What We're Watching: Netflix's 'The Haunting of Bly Manor'

Text from The Haunting of Bly Manor on an aquatic motifNetflix / YouTube.com

I absolutely loved The Haunting of Hill House when it released on Netflix last year. I wanted a second season but I knew it wasn’t possible because the story had a very satisfying ending. But I have to have my cake and eat it too, because The Haunting was then announced as an anthology series, with The Haunting of Bly Manor as the second season. Bly Manor came out last week and I’ve had the chance to watch it all now.

For starters, it’s not your “typical” horror (if such a thing even existed in the first place). It’s a subtle horror, with what’s going on in the background often much more terrifying than what’s happening right in front of you. It’s my favorite horror genre (well, almost) because it feels more realistic to me than a lot of scary horror movies for the sake of scary.

Bly Manor is a multi-faceted horror as well, as it’s almost a horror story inside a horror story inside a horror story. Inside a haunted house. There’s a lot going on here, and you really have to be really careful with everything that’s going on. In fact, once I got most of the key plot points, I already wanted to watch it a second time to catch the little things that I missed the first time around.

It starts off slow but hits a high mark around Episode 4

The story begins with a rehearsal dinner for a wedding. It’s unclear who is going to get married (at least to begin with), but it’s obvious that there is a story between a few characters at the wedding party. It starts with a speech, then moves on to drinks and people-to-people fuss, when a woman steps up and says she “has a story,” but quickly notices that it’s not her story.

This particular aspect cannot be overlooked, as it sets the tone for Bly Manor right out of the gate. From there, this woman is the narrator of the story, and there’s a moment every episode or two to remind you of that with a voiceover. Except for one storyteller-focused episode, the story tells itself.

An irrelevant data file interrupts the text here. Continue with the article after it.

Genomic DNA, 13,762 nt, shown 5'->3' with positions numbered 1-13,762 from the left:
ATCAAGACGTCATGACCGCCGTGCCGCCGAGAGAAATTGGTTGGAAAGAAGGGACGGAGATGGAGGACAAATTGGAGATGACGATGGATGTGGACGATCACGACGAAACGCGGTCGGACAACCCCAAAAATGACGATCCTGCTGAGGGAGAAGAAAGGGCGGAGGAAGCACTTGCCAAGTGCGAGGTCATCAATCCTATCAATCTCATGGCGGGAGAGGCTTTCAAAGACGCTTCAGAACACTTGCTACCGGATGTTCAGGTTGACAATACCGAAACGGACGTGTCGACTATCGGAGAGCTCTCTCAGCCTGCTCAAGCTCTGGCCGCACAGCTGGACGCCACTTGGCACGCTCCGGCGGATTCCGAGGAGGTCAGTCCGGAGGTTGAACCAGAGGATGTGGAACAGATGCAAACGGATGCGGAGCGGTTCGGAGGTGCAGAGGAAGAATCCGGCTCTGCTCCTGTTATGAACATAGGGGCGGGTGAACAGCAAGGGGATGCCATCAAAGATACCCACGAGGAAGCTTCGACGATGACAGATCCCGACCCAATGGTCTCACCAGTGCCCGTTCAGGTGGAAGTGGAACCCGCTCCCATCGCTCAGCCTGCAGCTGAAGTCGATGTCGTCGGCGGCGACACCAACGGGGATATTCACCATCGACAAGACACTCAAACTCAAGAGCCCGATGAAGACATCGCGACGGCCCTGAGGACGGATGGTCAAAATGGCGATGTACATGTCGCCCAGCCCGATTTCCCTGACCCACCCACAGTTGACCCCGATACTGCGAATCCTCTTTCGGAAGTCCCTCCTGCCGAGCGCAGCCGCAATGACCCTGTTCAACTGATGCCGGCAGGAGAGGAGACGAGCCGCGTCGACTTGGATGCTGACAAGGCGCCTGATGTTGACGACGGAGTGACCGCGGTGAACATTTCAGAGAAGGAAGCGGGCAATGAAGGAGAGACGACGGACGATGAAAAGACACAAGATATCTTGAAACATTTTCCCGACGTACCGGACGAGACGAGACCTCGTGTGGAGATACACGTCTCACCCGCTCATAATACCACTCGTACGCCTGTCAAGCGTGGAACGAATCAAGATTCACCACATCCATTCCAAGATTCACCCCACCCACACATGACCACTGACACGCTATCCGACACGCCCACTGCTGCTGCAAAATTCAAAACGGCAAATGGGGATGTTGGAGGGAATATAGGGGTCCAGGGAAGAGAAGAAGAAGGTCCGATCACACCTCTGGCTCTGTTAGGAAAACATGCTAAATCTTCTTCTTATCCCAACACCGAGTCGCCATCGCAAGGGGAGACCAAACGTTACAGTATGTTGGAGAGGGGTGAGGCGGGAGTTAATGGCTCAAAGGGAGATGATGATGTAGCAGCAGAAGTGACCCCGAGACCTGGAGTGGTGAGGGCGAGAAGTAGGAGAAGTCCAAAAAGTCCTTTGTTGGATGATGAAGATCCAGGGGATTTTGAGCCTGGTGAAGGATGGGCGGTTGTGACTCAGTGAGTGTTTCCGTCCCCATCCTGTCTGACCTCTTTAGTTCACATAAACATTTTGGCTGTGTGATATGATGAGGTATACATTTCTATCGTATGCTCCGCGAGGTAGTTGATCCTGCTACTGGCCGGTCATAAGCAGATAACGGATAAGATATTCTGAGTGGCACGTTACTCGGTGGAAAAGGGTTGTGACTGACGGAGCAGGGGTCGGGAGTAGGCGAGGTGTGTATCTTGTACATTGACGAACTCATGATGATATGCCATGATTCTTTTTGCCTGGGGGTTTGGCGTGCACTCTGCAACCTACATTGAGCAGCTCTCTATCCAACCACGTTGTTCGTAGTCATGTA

There are only nine episodes in the season, and you’ll be the first to try and get a feel for the characters in Bly Manor. There is the owner inherited from Bly, Henry Wingrave; the housekeeper, Hannah Grose; the cook, Owen; the gardener, Jamie; Henry’s niece and nephew, Miles and Flora; and the American au pair the story turns on, Dani Clayton. Dani is, for all intents and purposes, the main character of the series. While these are the main characters, story characters like Peter Quint and Rebecca Jessel are just as important to the overall story.

Dani Clayton at Bly ManorNetflix / YouTube.com

Each character is nuanced and complex, so you’ll also need to understand what’s really going on with each one. It’s established early on that Dani is running away from something, but you’ll have to watch multiple episodes to figure out what it is. It’s also clear from the start that something is wrong with the mansion, but it’s unclear what it really is. If you’ve watched Hill House, however, check your expectations at the door – it’s a whole different kind of haunting.